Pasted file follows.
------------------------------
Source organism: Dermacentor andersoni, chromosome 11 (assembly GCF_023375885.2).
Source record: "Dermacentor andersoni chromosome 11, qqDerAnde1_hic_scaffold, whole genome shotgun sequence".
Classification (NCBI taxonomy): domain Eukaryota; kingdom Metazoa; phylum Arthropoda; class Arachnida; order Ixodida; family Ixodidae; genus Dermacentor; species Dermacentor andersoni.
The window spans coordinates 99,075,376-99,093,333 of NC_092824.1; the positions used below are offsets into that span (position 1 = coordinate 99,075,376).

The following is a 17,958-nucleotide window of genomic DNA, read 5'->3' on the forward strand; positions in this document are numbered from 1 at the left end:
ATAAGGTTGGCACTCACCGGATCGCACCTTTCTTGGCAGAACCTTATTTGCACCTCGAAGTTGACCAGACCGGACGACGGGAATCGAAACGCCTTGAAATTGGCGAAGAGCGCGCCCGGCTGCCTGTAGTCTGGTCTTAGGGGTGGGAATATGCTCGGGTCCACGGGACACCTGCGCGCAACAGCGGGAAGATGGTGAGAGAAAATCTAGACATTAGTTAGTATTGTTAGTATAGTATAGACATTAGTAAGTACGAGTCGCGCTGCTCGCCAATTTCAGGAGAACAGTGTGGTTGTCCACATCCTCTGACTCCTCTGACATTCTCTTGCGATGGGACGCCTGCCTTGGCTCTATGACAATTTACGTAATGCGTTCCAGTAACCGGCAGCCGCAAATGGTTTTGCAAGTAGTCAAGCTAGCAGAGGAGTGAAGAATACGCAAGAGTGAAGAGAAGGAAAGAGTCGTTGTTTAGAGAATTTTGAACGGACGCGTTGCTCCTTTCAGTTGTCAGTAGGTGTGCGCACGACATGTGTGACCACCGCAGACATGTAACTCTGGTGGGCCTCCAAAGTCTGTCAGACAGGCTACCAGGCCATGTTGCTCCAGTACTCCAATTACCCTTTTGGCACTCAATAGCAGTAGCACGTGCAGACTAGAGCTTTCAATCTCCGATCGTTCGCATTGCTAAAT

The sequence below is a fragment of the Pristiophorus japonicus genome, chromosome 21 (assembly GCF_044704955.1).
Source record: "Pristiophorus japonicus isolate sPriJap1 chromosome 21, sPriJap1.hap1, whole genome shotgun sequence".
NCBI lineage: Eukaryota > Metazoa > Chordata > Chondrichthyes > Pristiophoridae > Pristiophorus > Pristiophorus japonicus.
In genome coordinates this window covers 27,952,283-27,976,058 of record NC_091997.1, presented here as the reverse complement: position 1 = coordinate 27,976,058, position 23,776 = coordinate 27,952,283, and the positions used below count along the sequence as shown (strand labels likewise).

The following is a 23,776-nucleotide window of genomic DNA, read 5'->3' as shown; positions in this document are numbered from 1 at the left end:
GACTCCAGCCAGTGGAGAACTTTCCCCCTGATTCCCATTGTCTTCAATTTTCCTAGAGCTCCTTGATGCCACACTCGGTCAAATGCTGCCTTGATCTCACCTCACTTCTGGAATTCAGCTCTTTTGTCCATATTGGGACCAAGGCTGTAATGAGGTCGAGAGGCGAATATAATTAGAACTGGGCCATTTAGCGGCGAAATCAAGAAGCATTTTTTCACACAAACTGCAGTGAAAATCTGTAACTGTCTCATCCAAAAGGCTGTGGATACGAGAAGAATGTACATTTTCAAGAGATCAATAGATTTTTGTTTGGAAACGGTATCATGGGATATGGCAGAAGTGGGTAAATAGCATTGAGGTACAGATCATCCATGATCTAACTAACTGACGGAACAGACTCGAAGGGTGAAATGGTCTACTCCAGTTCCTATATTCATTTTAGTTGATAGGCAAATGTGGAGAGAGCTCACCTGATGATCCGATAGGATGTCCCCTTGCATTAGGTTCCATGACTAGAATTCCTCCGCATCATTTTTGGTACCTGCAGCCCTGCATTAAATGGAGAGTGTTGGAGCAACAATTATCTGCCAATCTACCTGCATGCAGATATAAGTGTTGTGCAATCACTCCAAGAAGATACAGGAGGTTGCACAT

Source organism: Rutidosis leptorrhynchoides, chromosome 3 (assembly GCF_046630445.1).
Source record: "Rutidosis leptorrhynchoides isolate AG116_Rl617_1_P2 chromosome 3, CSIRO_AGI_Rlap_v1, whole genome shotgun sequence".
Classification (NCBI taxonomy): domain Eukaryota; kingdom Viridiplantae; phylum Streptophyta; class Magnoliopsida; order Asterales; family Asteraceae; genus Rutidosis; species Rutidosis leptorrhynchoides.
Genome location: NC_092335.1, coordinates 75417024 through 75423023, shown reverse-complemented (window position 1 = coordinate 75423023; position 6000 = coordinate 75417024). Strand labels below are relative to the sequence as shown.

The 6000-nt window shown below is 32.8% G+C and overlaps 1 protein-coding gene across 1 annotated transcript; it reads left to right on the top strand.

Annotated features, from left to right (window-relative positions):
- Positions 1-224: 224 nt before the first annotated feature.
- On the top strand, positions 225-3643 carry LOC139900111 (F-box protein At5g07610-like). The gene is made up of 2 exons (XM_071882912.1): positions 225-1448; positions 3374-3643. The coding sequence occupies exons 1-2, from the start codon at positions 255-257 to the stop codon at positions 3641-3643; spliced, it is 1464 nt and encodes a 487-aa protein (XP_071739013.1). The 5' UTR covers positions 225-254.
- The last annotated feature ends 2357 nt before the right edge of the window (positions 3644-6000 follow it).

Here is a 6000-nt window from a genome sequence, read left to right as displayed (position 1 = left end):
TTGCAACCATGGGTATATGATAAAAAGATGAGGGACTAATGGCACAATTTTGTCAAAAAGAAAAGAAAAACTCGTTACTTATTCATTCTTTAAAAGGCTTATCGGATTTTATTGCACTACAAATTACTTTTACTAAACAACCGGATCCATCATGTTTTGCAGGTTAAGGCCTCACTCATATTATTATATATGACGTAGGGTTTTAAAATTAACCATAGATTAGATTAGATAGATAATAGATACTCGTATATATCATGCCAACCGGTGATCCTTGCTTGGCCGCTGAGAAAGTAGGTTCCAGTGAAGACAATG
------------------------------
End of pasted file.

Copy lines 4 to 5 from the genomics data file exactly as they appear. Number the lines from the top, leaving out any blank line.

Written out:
The window spans coordinates 99,075,376-99,093,333 of NC_092824.1; the positions used below are offsets into that span (position 1 = coordinate 99,075,376).

The following is a 17,958-nucleotide window of genomic DNA, read 5'->3' on the forward strand; positions in this document are numbered from 1 at the left end: